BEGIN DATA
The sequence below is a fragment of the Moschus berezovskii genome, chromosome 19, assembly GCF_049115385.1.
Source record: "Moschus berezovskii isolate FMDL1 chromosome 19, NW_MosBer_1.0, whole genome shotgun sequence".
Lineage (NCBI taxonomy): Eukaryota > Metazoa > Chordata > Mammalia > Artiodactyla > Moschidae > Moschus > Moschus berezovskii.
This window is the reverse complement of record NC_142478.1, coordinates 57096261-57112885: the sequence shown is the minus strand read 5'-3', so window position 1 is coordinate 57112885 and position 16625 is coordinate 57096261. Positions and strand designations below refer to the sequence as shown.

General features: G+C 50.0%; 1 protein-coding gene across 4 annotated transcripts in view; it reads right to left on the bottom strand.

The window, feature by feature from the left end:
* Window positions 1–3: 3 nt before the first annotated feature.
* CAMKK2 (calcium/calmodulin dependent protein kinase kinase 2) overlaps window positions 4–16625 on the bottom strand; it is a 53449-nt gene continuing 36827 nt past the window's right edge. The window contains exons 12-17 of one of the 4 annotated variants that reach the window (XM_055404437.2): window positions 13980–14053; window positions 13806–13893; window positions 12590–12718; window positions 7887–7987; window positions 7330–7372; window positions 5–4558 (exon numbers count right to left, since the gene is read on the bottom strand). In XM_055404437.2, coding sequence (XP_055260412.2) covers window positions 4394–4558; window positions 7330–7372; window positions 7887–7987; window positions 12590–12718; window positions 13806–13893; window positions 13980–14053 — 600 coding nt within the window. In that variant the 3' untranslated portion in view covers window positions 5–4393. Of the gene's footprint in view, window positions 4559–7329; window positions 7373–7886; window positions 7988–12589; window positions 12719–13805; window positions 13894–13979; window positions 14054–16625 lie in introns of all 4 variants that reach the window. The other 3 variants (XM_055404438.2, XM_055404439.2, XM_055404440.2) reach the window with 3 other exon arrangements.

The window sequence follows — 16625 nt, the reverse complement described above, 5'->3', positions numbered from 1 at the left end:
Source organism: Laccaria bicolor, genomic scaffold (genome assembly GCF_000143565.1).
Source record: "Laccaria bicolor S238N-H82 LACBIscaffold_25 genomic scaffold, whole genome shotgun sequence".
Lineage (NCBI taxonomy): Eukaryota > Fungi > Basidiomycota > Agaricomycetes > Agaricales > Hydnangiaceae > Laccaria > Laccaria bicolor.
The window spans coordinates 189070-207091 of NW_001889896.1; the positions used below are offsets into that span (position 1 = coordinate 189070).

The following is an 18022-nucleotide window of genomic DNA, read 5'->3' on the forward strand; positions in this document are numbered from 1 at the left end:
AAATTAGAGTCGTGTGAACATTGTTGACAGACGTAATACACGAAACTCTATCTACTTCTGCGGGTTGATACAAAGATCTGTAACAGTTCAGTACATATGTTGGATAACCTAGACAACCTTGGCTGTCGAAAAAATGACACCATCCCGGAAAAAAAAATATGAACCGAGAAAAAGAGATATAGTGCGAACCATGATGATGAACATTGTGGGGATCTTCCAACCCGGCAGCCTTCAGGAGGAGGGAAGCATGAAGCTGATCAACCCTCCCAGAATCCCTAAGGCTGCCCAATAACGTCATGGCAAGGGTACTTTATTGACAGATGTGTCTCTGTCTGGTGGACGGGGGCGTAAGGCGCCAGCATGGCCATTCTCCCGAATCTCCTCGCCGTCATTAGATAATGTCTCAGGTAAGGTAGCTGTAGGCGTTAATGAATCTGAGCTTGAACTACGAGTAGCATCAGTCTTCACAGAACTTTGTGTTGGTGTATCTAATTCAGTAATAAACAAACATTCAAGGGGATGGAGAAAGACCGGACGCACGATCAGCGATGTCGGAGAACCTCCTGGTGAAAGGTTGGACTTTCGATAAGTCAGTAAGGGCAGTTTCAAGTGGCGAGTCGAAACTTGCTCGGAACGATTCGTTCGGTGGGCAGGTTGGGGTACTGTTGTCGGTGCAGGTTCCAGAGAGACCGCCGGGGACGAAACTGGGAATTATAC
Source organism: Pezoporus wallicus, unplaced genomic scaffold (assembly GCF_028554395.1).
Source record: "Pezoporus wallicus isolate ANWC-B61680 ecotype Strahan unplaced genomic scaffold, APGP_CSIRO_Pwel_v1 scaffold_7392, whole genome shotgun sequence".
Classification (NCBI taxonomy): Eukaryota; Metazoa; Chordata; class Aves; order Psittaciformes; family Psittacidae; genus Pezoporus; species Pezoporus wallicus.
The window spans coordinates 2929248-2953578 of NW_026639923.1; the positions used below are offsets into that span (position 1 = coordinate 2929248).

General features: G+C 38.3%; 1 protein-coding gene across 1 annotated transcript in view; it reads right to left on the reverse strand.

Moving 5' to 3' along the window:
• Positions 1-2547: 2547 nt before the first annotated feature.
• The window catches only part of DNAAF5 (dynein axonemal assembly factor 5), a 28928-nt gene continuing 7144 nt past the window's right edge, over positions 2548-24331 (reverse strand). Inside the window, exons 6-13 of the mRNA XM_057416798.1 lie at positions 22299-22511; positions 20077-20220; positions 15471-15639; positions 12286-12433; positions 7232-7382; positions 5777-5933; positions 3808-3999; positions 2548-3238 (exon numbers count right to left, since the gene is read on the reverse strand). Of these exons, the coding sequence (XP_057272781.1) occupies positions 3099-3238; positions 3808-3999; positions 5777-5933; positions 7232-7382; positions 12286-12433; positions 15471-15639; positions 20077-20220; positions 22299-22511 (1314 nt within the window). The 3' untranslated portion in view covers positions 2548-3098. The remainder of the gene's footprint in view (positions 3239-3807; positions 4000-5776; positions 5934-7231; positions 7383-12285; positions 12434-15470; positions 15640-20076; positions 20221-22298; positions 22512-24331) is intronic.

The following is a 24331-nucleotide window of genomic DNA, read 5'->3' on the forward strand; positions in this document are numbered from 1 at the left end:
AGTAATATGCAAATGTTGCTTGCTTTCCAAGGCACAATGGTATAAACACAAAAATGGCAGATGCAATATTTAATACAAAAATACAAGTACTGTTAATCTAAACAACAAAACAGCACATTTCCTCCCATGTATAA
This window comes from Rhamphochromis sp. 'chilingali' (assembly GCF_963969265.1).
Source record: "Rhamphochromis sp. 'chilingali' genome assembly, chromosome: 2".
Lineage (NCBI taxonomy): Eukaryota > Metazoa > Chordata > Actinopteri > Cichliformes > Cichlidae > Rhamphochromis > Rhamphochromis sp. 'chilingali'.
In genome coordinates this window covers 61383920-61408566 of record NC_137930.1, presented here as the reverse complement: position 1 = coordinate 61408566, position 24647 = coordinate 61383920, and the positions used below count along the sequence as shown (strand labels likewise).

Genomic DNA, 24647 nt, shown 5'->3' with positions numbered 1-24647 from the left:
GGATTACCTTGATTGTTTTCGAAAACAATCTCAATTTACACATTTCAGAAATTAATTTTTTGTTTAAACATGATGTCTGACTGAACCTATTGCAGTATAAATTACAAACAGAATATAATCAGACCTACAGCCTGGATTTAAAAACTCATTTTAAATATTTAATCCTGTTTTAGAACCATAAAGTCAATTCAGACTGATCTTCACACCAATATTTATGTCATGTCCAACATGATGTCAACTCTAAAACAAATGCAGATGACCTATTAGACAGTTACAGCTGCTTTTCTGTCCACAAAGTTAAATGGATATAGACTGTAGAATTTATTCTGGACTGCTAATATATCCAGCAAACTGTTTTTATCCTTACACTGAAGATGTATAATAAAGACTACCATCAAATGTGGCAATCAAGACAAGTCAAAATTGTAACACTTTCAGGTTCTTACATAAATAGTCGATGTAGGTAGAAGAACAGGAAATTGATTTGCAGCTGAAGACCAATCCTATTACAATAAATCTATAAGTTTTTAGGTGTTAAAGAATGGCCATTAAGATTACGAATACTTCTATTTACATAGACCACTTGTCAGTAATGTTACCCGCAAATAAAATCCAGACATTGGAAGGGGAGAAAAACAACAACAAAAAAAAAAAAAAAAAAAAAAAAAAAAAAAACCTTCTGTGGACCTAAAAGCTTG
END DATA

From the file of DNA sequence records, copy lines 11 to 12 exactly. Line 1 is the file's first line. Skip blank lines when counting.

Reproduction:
Source record: "Laccaria bicolor S238N-H82 LACBIscaffold_25 genomic scaffold, whole genome shotgun sequence".
Lineage (NCBI taxonomy): Eukaryota > Fungi > Basidiomycota > Agaricomycetes > Agaricales > Hydnangiaceae > Laccaria > Laccaria bicolor.